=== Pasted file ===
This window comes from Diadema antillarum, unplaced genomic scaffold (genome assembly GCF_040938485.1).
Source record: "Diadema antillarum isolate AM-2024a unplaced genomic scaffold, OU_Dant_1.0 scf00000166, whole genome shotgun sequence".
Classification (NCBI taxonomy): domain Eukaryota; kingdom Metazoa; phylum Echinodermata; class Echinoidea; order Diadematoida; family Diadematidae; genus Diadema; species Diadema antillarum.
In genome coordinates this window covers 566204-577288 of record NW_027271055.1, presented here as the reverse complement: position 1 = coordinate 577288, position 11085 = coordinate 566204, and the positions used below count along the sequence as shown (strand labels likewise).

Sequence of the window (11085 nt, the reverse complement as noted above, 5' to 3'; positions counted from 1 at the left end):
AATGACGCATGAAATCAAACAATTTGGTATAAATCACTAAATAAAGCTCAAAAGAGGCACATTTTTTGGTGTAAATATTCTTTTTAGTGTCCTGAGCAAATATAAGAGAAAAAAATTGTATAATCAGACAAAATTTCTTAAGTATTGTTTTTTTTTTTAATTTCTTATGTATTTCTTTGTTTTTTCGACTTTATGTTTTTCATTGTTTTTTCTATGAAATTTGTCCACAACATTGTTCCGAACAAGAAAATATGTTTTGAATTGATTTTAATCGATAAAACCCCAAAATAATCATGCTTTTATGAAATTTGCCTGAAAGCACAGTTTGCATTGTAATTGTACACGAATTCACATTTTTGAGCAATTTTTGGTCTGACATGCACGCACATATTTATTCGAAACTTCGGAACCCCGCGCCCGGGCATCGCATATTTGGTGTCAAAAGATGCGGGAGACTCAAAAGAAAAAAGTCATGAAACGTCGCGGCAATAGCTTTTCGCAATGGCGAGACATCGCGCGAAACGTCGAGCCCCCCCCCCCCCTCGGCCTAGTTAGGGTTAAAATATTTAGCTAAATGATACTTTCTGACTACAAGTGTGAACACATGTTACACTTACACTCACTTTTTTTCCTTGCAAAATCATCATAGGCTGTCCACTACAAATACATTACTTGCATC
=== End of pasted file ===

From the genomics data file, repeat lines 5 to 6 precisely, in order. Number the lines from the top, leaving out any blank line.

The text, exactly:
Sequence of the window (11085 nt, the reverse complement as noted above, 5' to 3'; positions counted from 1 at the left end):
AATGACGCATGAAATCAAACAATTTGGTATAAATCACTAAATAAAGCTCAAAAGAGGCACATTTTTTGGTGTAAATATTCTTTTTAGTGTCCTGAGCAAATATAAGAGAAAAAAATTGTATAATCAGACAAAATTTCTTAAGTATTGTTTTTTTTTTTAATTTCTTATGTATTTCTTTGTTTTTTCGACTTTATGTTTTTCATTGTTTTTTCTATGAAATTTGTCCACAACATTGTTCCGAACAAGAAAATATGTTTTGAATTGATTTTAATCGATAAAACCCCAAAATAATCATGCTTTTATGAAATTTGCCTGAAAGCACAGTTTGCATTGTAATTGTACACGAATTCACATTTTTGAGCAATTTTTGGTCTGACATGCACGCACATATTTATTCGAAACTTCGGAACCCCGCGCCCGGGCATCGCATATTTGGTGTCAAAAGATGCGGGAGACTCAAAAGAAAAAAGTCATGAAACGTCGCGGCAATAGCTTTTCGCAATGGCGAGACATCGCGCGAAACGTCGAGCCCCCCCCCCCCCTCGGCCTAGTTAGGGTTAAAATATTTAGCTAAATGATACTTTCTGACTACAAGTGTGAACACATGTTACACTTACACTCACTTTTTTTCCTTGCAAAATCATCATAGGCTGTCCACTACAAATACATTACTTGCATC